All the “math” showing Trump is going to win the nomination is based on conventional wisdom about how states vote — but we are now in uncharted territory.

The political class and the conventional wisdom is based on an ideological reading the the electorate. There is a moderate wing, a “somewhat conservative” wing, and a “very conservative” wing of the party (the latter having a religious and secular sub-feathers).

John Kasich is still gathering the votes of the ideologically moderate/liberal Republicans, splitting the anti-Trump vote.

But the assumption that Cruz cannot gain the votes of the “somewhat conservatives” fundamentally misreads what the label means.

These are not ideologically moderate voters. They are not-very-ideological voters.

They have conservative instincts, but they don’t view the world through what Robby George would call “principles” and what they might call “rigid ideology.”

They vote for the man, or the person, not the abstract principles. Continue Reading

Ted Cruz Can Beat Trump

Sen. Ted Cruz (R-TX) (photo credit: Gage Skidmore)

Tuesday is the crucial moment. For Ted Cruz to have any chance of stopping Donald Trump, he has to shock the punditocracy by winning all the delegates in Arizona and Utah.

In Utah, that means he must top 50 percent. Getting there in a three-man race is daunting, but with all those conservative Mormons who don’t swear the state should be Cruz country.

In Arizona, Cruz needs just one more vote than Trump. The media has assumed that because Trump wins anti-immigration voters, he’ll easily carry Arizona. But the latest polls there show Trump taking either 31 percent or 37 percent of the vote. Yes, he’s ahead of Cruz by double digits. But all evidence suggests that late deciders mostly break against Trump.

If Cruz can win Arizona and Utah before moving on to victory in Wisconsin — another winner-take-all state where voters like politicians who play nice — he’ll pick up 140 delegates, bringing Trump’s lead under 100, 673 to 558. Yes, Trump will then win the lion’s share of New York’s delegates, making the winner-take-all primaries in Pennsylvania, Maryland, and Delaware a pivotal factor in who emerges with a plurality of delegates at the convention. And then, of course, there is California, the biggest haul on the map, and the last state to vote. Recent polls show that Trump has yet to seal the deal there. (One survey has him at 38 percent, up 16 points on Cruz; another has him at 25 percent, up just five points.)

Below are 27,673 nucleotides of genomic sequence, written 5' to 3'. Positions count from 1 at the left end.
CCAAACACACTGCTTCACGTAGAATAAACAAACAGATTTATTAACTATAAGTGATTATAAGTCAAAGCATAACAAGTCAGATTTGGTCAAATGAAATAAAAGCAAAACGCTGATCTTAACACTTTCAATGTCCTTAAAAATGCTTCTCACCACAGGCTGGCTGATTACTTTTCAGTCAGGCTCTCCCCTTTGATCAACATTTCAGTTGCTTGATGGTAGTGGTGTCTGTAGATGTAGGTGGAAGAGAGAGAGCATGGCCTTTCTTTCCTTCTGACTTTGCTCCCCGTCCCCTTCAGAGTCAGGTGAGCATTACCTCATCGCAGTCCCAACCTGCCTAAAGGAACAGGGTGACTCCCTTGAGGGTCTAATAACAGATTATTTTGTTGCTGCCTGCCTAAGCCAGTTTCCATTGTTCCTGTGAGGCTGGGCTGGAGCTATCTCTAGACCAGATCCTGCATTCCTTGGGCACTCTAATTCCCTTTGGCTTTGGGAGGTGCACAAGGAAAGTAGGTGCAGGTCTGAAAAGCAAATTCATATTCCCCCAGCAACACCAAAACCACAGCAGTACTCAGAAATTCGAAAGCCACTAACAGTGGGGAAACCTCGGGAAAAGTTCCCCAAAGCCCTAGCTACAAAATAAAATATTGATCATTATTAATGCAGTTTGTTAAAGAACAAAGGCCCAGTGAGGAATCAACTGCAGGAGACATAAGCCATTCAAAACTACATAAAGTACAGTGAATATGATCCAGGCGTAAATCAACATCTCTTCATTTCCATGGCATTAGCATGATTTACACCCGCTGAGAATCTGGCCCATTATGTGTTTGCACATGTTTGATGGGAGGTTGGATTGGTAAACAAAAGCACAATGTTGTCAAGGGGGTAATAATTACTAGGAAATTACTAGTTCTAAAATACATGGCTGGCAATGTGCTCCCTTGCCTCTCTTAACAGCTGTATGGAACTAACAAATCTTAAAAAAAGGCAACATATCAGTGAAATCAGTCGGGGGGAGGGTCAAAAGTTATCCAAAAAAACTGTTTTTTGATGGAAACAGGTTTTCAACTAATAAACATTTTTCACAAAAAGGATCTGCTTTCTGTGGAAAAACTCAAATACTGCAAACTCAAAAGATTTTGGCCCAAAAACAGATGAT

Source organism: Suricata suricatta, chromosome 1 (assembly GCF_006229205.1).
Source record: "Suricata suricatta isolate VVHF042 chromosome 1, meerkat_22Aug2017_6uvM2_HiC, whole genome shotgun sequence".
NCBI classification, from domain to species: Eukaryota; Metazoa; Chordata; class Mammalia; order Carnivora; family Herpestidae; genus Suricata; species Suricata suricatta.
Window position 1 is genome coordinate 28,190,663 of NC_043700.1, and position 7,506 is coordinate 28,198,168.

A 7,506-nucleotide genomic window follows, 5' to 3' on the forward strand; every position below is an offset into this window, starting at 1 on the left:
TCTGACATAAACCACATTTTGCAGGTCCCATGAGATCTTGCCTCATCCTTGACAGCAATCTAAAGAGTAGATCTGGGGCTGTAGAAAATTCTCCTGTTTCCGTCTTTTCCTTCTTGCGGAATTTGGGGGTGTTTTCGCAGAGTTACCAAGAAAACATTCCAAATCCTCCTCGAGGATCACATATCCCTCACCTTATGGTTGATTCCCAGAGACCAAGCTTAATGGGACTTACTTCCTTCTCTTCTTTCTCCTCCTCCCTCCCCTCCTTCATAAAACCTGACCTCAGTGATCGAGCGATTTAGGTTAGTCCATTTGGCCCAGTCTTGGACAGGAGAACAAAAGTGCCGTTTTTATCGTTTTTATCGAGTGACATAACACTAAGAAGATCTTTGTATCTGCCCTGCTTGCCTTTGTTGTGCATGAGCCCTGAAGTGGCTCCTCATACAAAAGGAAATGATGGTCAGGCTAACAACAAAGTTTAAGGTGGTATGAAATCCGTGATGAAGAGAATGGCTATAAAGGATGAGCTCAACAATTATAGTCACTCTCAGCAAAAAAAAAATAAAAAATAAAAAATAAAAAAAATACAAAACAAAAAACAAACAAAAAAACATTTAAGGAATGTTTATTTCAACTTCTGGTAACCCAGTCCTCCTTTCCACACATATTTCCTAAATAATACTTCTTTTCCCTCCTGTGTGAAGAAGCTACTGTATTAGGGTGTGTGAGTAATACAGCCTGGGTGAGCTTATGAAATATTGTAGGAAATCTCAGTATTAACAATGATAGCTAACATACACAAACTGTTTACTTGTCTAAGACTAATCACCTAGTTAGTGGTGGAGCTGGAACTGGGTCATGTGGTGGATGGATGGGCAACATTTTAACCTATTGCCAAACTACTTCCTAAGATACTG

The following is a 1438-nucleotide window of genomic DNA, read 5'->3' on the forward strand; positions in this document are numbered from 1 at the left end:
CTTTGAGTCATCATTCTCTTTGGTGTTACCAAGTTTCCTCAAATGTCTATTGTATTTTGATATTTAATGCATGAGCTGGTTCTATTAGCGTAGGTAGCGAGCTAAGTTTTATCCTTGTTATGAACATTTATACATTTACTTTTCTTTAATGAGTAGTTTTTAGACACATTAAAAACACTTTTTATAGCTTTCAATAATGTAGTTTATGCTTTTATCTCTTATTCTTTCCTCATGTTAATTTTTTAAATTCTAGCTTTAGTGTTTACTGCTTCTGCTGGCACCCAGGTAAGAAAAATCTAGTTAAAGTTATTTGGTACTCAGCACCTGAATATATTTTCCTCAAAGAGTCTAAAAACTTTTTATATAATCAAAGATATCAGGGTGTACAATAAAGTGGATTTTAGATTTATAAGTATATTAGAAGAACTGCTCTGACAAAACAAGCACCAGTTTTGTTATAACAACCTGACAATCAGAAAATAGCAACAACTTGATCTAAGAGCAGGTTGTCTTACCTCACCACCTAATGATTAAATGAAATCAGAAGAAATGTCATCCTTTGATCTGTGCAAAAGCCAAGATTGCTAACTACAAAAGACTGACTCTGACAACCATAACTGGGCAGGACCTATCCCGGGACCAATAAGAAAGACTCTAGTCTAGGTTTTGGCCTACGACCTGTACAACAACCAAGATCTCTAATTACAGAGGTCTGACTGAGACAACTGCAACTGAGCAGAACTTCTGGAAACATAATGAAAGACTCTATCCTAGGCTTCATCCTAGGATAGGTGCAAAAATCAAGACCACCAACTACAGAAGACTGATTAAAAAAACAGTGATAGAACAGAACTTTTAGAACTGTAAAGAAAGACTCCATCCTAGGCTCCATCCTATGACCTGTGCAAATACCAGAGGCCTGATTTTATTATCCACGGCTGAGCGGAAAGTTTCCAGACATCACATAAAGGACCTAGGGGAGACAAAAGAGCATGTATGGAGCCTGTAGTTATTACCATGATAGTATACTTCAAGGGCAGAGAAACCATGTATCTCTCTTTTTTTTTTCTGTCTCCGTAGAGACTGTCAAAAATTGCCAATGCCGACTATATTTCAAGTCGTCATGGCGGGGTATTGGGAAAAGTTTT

Head-to-head, Cruz believes he can win a plurality of delegates and take away Trump’s claim to the nomination.

Continue Reading

Breaking: Trump and Kasich Both Ditch Next Debate

From left: Donald Trump and Ohio Gov. John Kasich (Credit for photos: Disney | ABC Television Group via Flickr)

Donald Trump was first to announce he was skipping the Utah GOP debate, and John Kasich quickly followed. It has since been announced that the debate will be cancelled due to the defections.

Mormonophobia or fear of debating Ted Cruz one-on-one? Either way, I am guessing Utahans won’t be pleased at the disrespect from both candidates.

It was just a week and half ago that Trump said he would “love to take on Ted one-on-one. That would be fun.”

But hey, Trump’s flexible.

Maggie Gallagher is a senior fellow at the American Principles Project and can be followed on Twitter @MaggieGallaghe. Continue Reading